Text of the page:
Known for its profound wisdom and literary beauty, Buddhist literature is one of the finest treasures of human culture. In India, the cradle of the Buddha Dharma, the teachings were conserved mainly in two languages, Pali and Sanskrit. Sanskrit Buddhist literature was of central importance in the transmission of the Buddha’s wisdom to China and Tibet, where many of its texts survived in translation only. While the Sanskrit Buddhist tradition is alive today only in Nepal, its scriptures are regarded as most authoritative and sacred in the entire Mahayana Buddhist world and beyond.

The Sanskrit Buddhist canon can be broadly categorised into the Buddha’s words (buddhavacana) in the form of sūtras and tantras, and commentarial literature, i.e. the śāstras. Great effort has been made in making these scriptures available, in Sanskrit and other languages, through various media, including digital texts on the internet (see for instance the Digital Sanskrit Buddhist Canon (DSBC) Our project aims at adding another, we think important, page to this history.


Despite the wealth of Sanskrit Buddhist literature accessible to us today, very little of it is available in audio form (one of the few exceptions are the recordings produced by Siddhartha’s Intent International, available through

The tradition has a long oral history, but few know what it might sound like, and even fewer have received training in the art of traditional recitation. We hope that by making these recordings available, there will be a greater appreciation of this treasury of wisdom which contains jewels of unsurpassable beauty.

This project started out of personal interest and was initiated by Christian Bernert in 2011, when he studied basic Sanskrit at the International Buddhist Academy in Kathmandu under Prof. Kashinath from the Nepal Sanskrit University, Kathmandu (Head of the Department of Buddhist Studies). The verses from Śāntideva’s Bodhicaryāvatāra that were taught in class were not only discussed from the linguistic point of view, but also recited out loud and sung in groups.This conveyed a whole new dimension to the study of these beautiful texts, which made the experience more vibrant and alive, and very enjoyable. Thinking that many academics and lovers of Sanskrit and Buddhist studies, as well as Dharma practitioners, might enjoy also this approach, we requested Prof. Kashinath to record the text in a studio. What we initially thought would be completed in a few hours eventually took over two years to complete. And this is, hopefully, only the beginning.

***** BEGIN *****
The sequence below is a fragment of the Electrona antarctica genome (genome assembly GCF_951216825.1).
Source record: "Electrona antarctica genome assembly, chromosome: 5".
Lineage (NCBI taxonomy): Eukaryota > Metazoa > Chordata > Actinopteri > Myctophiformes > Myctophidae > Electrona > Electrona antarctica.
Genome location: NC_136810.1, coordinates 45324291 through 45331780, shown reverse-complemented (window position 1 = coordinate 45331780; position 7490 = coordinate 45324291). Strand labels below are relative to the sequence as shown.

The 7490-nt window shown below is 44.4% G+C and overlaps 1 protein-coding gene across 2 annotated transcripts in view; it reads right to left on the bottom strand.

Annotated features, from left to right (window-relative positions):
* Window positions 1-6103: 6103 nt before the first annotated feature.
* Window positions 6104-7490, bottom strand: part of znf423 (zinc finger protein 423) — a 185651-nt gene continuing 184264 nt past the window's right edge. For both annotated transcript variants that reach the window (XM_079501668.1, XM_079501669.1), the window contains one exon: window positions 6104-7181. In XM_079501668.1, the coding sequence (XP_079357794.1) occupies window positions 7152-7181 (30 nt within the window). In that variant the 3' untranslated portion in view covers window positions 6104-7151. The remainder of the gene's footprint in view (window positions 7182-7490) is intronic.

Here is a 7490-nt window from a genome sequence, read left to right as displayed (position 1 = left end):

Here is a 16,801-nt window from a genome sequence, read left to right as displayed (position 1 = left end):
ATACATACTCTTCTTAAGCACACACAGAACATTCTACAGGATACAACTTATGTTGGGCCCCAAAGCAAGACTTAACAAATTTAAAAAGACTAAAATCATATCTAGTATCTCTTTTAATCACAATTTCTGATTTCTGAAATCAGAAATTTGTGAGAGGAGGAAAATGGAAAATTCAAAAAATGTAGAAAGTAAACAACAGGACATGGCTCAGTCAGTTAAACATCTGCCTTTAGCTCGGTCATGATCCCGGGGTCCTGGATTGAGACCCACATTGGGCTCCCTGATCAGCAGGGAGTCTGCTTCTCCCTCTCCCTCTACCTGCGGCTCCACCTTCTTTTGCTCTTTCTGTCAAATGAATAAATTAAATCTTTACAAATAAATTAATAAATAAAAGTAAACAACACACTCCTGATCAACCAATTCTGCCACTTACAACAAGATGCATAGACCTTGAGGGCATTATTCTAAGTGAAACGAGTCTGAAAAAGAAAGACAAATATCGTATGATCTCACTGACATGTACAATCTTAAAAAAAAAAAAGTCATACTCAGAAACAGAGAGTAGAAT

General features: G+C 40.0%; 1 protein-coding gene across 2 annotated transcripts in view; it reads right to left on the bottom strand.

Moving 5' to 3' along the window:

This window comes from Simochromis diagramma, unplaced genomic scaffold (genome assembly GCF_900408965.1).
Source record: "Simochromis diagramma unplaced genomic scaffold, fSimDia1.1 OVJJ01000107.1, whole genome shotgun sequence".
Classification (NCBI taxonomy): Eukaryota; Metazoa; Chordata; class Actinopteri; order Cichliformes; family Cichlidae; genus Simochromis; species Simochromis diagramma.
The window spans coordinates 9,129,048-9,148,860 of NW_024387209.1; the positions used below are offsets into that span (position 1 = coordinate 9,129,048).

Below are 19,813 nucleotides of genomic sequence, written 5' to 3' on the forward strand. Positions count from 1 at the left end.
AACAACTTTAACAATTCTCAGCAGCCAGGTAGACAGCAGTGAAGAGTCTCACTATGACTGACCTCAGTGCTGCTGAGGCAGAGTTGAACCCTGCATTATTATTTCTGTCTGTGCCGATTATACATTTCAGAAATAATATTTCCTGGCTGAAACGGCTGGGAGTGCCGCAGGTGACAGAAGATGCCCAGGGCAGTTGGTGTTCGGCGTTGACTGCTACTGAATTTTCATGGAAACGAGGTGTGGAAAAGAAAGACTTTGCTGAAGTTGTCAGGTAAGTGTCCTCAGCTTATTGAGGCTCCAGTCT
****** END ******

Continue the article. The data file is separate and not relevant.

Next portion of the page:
As an offering to the worldwide Buddhist and academic community, it is important for us that this material remains free of cost.


Links to similar projects:

We would like to draw your attention to some private recordings by Mats Lindberg available here.



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You may copy and distribute all the recordings on this site under the following creative commons agreement: the works may not be used for commercial purposes of any kind; the works may be copied, distributed, displayed, and performed with full attribution to the authors (, but may not be altered in any way, including no derivative works based on them.



Image copyright:
Buddha statue, Sanchi India –
Padmapani, Ajanta Caves India, 6th century CE –
Maitreya Bodhisattva on his throne. Aṣṭasāhasrikā Prajñāpāramitā manuscript, India, early 12th century –
Seated Tara, opaque watercolour on palm leaf, Aṣṭasāhasrikā Prajñāpāramitā manuscript, Bengal, 12th century –
other images: Aṣṭasāhasrikā Prajñāpāramitā Sanskrit manuscripts preserved in the Cambridge University Library – Cambridge Add 1643 –